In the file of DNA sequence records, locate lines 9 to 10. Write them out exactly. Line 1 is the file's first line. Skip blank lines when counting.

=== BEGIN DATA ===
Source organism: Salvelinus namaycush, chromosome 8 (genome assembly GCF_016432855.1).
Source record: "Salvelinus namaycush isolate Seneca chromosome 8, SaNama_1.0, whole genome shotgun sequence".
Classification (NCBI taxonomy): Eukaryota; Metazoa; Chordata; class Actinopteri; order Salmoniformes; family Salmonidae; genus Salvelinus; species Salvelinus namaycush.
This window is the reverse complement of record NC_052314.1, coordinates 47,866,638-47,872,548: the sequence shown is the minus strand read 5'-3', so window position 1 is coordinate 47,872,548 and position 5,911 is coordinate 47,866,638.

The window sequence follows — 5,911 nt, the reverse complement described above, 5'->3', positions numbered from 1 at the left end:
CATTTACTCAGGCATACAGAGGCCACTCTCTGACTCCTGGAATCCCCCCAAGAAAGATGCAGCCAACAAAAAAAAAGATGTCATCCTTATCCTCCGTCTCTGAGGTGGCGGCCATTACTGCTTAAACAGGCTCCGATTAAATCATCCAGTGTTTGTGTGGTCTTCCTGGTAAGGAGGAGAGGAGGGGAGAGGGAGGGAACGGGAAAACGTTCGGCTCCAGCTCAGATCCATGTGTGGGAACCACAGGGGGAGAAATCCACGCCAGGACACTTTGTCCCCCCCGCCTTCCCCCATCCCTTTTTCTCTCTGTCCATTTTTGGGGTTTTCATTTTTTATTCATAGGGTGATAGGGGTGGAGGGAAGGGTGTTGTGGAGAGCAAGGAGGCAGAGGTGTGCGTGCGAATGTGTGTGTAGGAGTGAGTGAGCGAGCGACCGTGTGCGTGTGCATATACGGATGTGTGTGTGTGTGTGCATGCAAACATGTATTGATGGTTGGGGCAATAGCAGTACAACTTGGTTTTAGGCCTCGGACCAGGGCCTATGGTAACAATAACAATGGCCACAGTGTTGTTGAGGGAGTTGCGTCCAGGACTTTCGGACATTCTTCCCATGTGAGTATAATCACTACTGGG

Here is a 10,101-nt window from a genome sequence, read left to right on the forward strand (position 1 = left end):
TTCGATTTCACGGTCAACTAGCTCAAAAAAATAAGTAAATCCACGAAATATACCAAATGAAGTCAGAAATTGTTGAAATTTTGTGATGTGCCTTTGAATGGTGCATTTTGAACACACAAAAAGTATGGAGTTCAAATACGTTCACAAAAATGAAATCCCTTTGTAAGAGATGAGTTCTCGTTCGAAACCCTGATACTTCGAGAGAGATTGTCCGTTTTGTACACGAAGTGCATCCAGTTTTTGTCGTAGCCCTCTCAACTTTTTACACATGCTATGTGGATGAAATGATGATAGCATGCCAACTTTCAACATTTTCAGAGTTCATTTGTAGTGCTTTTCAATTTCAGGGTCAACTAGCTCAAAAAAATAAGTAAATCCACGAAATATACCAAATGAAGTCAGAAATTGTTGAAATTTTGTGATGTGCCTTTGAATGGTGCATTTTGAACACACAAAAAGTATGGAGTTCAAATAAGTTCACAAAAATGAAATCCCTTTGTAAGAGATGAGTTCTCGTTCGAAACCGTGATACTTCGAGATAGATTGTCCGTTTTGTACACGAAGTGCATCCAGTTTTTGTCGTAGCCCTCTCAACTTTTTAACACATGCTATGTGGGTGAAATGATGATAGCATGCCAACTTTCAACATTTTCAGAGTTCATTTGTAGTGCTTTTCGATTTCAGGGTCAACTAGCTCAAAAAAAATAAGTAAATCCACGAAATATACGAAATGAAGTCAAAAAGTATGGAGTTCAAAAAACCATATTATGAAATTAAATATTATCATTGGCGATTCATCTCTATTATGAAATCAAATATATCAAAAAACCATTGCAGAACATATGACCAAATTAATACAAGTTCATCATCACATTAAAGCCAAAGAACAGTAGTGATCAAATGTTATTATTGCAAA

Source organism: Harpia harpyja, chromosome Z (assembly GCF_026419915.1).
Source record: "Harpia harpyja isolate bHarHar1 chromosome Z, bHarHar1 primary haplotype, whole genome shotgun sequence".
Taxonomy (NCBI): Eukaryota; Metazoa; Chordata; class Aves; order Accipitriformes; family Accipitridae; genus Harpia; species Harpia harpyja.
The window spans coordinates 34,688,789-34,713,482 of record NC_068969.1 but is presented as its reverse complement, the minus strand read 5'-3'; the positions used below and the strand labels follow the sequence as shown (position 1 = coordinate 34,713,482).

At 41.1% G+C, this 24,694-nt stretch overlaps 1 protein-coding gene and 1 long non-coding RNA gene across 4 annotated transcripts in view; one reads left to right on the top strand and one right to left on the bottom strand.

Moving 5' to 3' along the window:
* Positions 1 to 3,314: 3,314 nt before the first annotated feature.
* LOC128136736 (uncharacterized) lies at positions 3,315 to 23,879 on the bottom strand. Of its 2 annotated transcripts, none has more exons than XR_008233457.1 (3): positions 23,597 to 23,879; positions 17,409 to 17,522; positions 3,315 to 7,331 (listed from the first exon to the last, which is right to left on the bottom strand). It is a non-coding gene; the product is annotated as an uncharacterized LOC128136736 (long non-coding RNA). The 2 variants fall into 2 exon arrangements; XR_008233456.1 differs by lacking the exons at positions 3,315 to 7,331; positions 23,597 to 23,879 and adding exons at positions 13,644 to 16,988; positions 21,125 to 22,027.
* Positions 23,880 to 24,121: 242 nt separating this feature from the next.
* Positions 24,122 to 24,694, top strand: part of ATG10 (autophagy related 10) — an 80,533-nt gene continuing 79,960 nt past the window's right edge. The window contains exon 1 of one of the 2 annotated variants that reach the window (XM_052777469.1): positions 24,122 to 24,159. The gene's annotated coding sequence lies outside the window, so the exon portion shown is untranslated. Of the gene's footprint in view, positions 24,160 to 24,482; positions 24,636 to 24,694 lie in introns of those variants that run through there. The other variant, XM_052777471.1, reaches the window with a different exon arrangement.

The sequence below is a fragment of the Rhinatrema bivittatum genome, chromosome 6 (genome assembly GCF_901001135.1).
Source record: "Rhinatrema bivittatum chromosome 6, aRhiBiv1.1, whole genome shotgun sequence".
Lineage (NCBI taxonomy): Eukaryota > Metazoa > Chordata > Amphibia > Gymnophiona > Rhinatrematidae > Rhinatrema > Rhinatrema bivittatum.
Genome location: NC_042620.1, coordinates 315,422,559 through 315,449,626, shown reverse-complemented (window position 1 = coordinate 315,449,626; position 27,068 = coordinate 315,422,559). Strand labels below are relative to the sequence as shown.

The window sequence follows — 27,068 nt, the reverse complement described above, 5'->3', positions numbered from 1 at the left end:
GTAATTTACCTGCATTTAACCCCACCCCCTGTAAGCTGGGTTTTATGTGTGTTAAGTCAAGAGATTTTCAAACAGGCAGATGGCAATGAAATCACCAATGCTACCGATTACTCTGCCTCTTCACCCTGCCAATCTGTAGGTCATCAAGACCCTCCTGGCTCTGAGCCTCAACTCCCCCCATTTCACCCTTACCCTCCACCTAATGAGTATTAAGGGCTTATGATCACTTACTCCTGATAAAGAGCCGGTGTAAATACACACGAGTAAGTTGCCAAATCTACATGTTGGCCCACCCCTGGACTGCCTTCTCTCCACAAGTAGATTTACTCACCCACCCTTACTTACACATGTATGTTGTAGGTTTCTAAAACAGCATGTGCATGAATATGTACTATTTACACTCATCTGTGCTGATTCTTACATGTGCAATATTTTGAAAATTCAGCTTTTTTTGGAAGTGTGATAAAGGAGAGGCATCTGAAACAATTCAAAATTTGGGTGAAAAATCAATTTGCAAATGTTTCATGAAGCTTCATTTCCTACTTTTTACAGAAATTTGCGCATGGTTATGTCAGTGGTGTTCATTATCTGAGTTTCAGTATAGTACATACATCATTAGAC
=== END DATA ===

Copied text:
Source organism: Harpia harpyja, chromosome Z (assembly GCF_026419915.1).
Source record: "Harpia harpyja isolate bHarHar1 chromosome Z, bHarHar1 primary haplotype, whole genome shotgun sequence".